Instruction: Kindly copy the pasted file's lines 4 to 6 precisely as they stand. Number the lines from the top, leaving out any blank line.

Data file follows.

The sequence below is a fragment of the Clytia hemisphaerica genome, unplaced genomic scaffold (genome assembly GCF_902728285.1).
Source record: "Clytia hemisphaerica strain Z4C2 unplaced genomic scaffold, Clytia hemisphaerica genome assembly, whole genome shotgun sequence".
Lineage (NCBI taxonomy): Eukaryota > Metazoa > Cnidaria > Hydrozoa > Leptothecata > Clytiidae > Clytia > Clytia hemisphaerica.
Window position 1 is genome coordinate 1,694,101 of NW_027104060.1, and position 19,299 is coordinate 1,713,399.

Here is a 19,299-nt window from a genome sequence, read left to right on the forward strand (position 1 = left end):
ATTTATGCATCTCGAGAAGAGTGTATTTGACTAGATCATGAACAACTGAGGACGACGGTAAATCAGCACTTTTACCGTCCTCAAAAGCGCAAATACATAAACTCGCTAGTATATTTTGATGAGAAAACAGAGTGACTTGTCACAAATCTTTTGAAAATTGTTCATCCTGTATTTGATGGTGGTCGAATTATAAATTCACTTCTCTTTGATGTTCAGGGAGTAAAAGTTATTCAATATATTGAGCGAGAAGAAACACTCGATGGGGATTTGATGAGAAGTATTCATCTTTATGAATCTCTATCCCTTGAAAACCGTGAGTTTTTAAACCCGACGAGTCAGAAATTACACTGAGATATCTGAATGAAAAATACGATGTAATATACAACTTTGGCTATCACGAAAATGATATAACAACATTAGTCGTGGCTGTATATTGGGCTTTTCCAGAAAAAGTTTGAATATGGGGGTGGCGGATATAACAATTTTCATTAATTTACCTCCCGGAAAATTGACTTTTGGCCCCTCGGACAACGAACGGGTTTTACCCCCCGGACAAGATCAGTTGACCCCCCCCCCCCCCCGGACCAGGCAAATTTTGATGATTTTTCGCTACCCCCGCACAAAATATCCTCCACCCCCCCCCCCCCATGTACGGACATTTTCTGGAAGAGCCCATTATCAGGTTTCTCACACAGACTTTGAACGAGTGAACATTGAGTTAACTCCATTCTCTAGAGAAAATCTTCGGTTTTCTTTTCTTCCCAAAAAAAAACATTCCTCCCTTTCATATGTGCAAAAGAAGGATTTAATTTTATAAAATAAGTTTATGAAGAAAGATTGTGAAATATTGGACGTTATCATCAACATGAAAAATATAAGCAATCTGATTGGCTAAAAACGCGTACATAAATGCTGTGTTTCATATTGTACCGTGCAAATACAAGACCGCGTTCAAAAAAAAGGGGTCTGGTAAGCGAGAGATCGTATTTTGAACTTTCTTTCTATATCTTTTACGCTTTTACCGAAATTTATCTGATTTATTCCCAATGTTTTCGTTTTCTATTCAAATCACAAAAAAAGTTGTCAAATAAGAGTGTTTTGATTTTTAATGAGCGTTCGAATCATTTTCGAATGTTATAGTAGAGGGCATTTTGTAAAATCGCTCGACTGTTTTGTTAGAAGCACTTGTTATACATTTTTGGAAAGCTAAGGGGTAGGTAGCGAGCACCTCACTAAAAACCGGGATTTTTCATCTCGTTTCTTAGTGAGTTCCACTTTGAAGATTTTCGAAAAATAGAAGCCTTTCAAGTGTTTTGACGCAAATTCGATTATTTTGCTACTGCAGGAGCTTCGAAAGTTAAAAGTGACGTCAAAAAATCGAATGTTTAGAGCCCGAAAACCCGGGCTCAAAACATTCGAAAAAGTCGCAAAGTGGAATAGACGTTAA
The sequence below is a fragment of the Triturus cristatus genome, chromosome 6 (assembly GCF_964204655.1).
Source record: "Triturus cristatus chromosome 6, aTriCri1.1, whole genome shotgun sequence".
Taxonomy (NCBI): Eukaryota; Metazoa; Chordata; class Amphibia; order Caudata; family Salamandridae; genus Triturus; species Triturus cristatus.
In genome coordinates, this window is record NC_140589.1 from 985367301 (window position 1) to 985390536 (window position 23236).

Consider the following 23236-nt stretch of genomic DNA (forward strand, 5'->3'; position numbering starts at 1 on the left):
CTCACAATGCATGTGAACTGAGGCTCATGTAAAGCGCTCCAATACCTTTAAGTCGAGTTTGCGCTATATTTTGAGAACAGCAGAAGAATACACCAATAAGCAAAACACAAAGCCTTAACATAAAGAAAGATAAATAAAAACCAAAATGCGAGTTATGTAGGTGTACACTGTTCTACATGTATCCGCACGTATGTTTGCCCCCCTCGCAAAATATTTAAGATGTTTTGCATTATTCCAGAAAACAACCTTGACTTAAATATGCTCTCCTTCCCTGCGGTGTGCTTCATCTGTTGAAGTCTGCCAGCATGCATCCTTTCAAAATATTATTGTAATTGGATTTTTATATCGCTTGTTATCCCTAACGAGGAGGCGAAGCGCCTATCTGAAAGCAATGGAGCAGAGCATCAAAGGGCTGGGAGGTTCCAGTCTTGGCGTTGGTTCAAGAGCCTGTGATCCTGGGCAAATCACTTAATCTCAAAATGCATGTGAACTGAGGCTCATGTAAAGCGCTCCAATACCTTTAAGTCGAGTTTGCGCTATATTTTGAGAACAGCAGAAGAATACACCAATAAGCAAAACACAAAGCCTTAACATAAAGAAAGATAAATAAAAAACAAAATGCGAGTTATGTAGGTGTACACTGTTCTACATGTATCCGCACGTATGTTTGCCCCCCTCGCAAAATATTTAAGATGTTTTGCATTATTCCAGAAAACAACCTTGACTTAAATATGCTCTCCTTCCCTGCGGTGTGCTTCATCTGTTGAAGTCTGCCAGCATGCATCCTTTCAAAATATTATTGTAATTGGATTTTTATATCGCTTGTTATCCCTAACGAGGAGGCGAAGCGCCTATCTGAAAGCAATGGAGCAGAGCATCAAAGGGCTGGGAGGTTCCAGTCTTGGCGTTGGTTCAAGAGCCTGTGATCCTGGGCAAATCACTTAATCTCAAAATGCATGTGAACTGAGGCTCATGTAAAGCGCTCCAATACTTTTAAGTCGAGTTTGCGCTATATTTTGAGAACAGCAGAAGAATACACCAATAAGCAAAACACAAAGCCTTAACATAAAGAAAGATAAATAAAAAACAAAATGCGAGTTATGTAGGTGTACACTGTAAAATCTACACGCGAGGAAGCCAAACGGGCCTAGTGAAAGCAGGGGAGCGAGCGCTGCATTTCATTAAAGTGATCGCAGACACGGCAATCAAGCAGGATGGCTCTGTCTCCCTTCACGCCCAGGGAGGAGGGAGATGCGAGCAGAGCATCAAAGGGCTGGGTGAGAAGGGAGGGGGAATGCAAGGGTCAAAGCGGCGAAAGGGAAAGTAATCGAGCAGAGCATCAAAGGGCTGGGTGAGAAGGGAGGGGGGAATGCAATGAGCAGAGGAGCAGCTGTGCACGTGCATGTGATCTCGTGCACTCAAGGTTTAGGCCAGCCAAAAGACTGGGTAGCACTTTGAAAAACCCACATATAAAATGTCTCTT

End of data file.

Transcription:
Window position 1 is genome coordinate 1,694,101 of NW_027104060.1, and position 19,299 is coordinate 1,713,399.

Here is a 19,299-nt window from a genome sequence, read left to right on the forward strand (position 1 = left end):
ATTTATGCATCTCGAGAAGAGTGTATTTGACTAGATCATGAACAACTGAGGACGACGGTAAATCAGCACTTTTACCGTCCTCAAAAGCGCAAATACATAAACTCGCTAGTATATTTTGATGAGAAAACAGAGTGACTTGTCACAAATCTTTTGAAAATTGTTCATCCTGTATTTGATGGTGGTCGAATTATAAATTCACTTCTCTTTGATGTTCAGGGAGTAAAAGTTATTCAATATATTGAGCGAGAAGAAACACTCGATGGGGATTTGATGAGAAGTATTCATCTTTATGAATCTCTATCCCTTGAAAACCGTGAGTTTTTAAACCCGACGAGTCAGAAATTACACTGAGATATCTGAATGAAAAATACGATGTAATATACAACTTTGGCTATCACGAAAATGATATAACAACATTAGTCGTGGCTGTATATTGGGCTTTTCCAGAAAAAGTTTGAATATGGGGGTGGCGGATATAACAATTTTCATTAATTTACCTCCCGGAAAATTGACTTTTGGCCCCTCGGACAACGAACGGGTTTTACCCCCCGGACAAGATCAGTTGACCCCCCCCCCCCCCCGGACCAGGCAAATTTTGATGATTTTTCGCTACCCCCGCACAAAATATCCTCCACCCCCCCCCCCCCATGTACGGACATTTTCTGGAAGAGCCCATTATCAGGTTTCTCACACAGACTTTGAACGAGTGAACATTGAGTTAACTCCATTCTCTAGAGAAAATCTTCGGTTTTCTTTTCTTCCCAAAAAAAAACATTCCTCCCTTTCATATGTGCAAAAGAAGGATTTAATTTTATAAAATAAGTTTATGAAGAAAGATTGTGAAATATTGGACGTTATCATCAACATGAAAAATATAAGCAATCTGATTGGCTAAAAACGCGTACATAAATGCTGTGTTTCATATTGTACCGTGCAAATACAAGACCGCGTTCAAAAAAAAGGGGTCTGGTAAGCGAGAGATCGTATTTTGAACTTTCTTTCTATATCTTTTACGCTTTTACCGAAATTTATCTGATTTATTCCCAATGTTTTCGTTTTCTATTCAAATCACAAAAAAAGTTGTCAAATAAGAGTGTTTTGATTTTTAATGAGCGTTCGAATCATTTTCGAATGTTATAGTAGAGGGCATTTTGTAAAATCGCTCGACTGTTTTGTTAGAAGCACTTGTTATACATTTTTGGAAAGCTAAGGGGTAGGTAGCGAGCACCTCACTAAAAACCGGGATTTTTCATCTCGTTTCTTAGTGAGTTCCACTTTGAAGATTTTCGAAAAATAGAAGCCTTTCAAGTGTTTTGACGCAAATTCGATTATTTTGCTACTGCAGGAGCTTCGAAAGTTAAAAGTGACGTCAAAAAATCGAATGTTTAGAGCCCGAAAACCCGGGCTCAAAACATTCGAAAAAGTCGCAAAGTGGAATAGACGTTAA